I recall a co-worked from many moons ago who had the chance to interview with Microsoft. He was keen on the job itself but somewhat put off when, during the interview, they listed one of the benefits was that they would move him from Scotland to California (nice!) and put him up in an apartment (score!) which also had a large number of Microsoft employees (ehh ok), so just think you could brainstorm that tricky problem over a BBQ in the evening with your co-workers (ohh dear god no!).

It’s that always on, ‘work is life’ view that has never sat well with me, although I confess there was a time when I was probably a little closer to that being my reality than I care to admit…

Longer term readers of this blog will know I’ve got a bit of an eye for productivity and life-hacks but I’ve come to realise that my approach has always been to look at the latest greatest ‘system’, pick the low hanging fruit from it (gah, I cannot escape the corporate speak), give it a whirl in the day to day activity that I call life and then keep it or ditch it. I am no slave to theoretical time savings or productivity boons, and am more and more bemused by the idea that all of these tweaks are solely, in the eyes of most of their creators at least, seen as ways to minimise your time doing X so you can spend more time being busy doing Y. With both X and Y being solely in the world of your ‘work day’ and at the behest of being ‘productive’.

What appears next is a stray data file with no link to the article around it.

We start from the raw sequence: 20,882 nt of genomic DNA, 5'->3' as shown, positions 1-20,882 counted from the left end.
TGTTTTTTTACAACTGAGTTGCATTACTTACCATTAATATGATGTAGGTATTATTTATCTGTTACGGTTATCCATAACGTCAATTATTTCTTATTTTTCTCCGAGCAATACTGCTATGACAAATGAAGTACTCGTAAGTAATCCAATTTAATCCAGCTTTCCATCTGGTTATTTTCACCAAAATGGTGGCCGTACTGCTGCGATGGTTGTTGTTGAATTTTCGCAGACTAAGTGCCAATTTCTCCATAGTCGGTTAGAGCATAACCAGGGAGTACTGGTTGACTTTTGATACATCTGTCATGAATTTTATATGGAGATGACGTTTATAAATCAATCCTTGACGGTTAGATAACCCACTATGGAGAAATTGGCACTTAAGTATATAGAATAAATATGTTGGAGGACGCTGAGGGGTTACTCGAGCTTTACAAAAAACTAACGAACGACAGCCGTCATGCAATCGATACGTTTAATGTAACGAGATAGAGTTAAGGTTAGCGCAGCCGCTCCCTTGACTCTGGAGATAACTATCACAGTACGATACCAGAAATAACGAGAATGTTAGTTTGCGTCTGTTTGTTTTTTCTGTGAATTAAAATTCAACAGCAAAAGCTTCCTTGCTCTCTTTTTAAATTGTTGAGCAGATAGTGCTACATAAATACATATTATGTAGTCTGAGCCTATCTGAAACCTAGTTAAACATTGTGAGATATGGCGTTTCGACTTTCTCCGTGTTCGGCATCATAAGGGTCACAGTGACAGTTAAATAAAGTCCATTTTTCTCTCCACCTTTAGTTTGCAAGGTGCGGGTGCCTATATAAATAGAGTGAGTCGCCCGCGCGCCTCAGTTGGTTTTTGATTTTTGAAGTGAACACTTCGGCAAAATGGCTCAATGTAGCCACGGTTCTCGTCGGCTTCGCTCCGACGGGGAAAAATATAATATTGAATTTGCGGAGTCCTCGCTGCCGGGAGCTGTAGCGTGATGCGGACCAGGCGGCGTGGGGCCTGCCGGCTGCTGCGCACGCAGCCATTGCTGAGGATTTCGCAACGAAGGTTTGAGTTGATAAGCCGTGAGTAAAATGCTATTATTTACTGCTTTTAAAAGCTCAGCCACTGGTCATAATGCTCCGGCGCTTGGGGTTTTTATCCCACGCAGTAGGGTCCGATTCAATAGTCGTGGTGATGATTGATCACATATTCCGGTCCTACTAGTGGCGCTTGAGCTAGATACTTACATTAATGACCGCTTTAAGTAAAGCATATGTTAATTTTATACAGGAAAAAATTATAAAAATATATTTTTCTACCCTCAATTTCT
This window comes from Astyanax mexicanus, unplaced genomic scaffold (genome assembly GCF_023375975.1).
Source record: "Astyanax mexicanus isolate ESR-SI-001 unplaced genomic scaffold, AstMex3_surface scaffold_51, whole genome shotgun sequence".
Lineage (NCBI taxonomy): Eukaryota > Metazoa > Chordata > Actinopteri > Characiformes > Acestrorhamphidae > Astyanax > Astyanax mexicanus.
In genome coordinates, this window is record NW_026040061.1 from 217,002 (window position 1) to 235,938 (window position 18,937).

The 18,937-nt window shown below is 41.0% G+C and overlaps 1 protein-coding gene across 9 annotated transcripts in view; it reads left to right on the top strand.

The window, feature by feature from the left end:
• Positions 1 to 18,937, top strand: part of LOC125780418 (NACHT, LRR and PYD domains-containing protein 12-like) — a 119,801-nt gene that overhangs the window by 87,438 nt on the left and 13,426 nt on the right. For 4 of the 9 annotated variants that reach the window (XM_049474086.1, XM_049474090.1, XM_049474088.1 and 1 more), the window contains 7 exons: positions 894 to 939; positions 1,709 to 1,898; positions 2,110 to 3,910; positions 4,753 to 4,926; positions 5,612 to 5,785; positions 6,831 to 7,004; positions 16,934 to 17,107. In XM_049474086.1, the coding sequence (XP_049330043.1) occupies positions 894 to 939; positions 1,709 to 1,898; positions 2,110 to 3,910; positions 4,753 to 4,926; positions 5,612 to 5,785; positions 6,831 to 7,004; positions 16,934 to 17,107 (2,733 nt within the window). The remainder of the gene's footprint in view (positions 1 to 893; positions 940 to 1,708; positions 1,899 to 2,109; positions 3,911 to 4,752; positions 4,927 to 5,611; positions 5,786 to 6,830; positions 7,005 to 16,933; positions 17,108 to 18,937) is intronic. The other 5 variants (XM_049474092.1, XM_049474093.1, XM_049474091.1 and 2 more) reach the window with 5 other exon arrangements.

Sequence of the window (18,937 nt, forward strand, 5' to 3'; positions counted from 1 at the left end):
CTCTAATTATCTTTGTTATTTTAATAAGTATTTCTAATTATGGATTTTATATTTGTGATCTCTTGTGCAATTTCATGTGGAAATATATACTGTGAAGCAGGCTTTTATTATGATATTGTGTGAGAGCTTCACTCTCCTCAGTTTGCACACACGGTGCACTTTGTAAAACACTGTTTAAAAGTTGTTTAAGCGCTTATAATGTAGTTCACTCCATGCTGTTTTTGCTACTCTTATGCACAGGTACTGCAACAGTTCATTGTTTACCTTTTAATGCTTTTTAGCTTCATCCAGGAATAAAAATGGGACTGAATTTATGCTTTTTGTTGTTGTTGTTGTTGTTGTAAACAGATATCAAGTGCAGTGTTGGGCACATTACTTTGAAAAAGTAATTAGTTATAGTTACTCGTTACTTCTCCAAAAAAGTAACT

What the Z?

Here’s the thing. This view that life is about pushing harder and smarter to be able to work more, achieve more, to minimise wasted time, all so you can do more work and get further, and have more and… well it’s always been a bit of a mystery to me. When does it end? Even when, for a couple of years, I willing found myself swept along on this very path, I still never really felt like I was in control, more just paddling frantically to keep up although with who, or what, I never found out.